Just how severe were his injuries?

This marks the first time back in the prize ring and Garcia is a very rugged test. All Philadelphia fighters are tough, and he just might be the toughest of them all.

Garcia has only two losses in his career and both were very close decision defeats: First, against Shawn Porter and second against Keith Thurman. The counter-puncher has never been stopped or dropped and packs a wallop.

“He’s not much of a volume puncher so it will be more tactical. It probably won’t be like the Shawn Porter fight, an all-out brawl/fight. I think this will be more tactical, and pinpoint type of fight between me and him,” Spence told Brian Custer on The Last Stand Podcast.

This will be a true test for Spence who has mentioned many times desiring a match with Manny Pacquiao and WBO titlist Terence Crawford.

One interesting bout on the same pay-per-view card pits Josesito Lopez (37-8) versus Francisco Santana (25-8-1) in a 10-round welterweight mash-up. This fight is not for the squeamish. Both these guys are bruisers and have fought the best. It’s amazing that the two California fighters have not faced each other before. They have fought everyone else. Now its Lopez against Santana.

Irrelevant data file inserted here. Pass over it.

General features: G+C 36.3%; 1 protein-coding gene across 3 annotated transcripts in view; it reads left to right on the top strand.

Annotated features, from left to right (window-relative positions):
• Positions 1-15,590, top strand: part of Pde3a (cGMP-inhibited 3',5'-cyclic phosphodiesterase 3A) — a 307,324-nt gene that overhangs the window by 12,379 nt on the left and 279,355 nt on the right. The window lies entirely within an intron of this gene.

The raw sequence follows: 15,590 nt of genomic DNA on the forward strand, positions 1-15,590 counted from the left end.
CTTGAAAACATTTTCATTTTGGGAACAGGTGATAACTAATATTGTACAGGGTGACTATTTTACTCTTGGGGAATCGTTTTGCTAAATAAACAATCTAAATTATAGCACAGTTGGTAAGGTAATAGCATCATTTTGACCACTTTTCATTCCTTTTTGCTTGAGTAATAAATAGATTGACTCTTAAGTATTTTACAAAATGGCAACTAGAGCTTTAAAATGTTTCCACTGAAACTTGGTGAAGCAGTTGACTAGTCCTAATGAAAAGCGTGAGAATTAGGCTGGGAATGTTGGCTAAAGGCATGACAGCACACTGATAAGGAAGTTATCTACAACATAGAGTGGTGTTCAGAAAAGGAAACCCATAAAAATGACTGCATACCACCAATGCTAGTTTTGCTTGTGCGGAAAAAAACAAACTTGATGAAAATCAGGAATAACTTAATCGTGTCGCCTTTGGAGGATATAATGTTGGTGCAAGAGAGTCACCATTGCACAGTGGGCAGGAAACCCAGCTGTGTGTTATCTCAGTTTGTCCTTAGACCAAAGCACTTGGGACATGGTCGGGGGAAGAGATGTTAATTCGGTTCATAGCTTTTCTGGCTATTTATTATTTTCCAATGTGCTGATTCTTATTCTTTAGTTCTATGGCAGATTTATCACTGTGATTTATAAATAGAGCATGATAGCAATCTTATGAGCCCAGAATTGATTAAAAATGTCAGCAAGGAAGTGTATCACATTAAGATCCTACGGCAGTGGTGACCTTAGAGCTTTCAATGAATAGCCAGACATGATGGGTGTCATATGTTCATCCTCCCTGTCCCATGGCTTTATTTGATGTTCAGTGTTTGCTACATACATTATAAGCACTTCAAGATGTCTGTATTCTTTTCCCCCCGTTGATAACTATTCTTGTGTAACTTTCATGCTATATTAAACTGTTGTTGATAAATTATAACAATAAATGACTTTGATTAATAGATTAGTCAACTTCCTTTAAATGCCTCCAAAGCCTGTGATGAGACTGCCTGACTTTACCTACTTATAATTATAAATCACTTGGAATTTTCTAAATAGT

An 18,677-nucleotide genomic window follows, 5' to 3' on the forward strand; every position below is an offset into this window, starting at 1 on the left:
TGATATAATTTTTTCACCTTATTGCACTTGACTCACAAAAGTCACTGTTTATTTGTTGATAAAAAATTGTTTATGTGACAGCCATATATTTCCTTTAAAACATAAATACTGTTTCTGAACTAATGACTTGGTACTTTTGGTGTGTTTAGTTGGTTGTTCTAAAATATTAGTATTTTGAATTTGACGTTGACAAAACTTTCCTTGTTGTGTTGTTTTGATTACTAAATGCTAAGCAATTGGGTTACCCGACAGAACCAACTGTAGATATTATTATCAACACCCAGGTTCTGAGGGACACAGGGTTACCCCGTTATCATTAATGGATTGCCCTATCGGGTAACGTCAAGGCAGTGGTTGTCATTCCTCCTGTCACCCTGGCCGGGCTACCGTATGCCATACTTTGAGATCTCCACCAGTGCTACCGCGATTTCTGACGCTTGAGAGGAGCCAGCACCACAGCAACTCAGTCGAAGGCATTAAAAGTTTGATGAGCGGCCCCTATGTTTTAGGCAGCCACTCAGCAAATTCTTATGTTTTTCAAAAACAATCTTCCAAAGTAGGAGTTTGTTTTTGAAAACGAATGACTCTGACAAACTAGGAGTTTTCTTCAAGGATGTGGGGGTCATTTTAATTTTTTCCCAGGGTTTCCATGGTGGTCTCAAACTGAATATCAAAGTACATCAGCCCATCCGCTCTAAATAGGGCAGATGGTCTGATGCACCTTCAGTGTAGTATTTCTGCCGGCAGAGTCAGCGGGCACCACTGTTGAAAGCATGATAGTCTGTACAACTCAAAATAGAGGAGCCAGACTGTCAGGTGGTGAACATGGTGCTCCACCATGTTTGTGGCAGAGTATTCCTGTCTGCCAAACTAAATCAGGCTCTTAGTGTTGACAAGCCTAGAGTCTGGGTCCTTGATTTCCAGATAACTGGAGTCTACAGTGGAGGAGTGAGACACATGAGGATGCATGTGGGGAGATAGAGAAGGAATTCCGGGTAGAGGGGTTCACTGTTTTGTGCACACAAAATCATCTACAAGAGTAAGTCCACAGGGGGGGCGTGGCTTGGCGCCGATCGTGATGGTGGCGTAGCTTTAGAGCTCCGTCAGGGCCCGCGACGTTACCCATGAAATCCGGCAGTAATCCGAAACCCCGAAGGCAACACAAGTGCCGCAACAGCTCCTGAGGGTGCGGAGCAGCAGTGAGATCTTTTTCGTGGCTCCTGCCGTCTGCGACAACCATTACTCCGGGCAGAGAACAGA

It will be brutal while it lasts.

Macho film

Showtime debuts its sports documentary on “Macho: The Hector Camacho Story” on Friday night December 4, at 9 p.m. ET/PT.

If you love boxing don’t miss this important film on Camacho, one of the most scintillating boxers of the 1980s and 1990s. His presence in the boxing scene now seems to be overlooked by the great welterweights and Mike Tyson who dominated the boxing landscape.

Camacho was the lone prizefighter in the lower weight classes who could match their allure. The Puerto Rican fighter from Spanish Harlem fought and beat Roberto Duran and Sugar Ray Leonard. How many fighters can claim that?

It’s a very well-made documentary that delves into the flamboyant fighter’s life.

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Boxing Promoter Michelle “Raging Babe” Rosado Pulls No Punches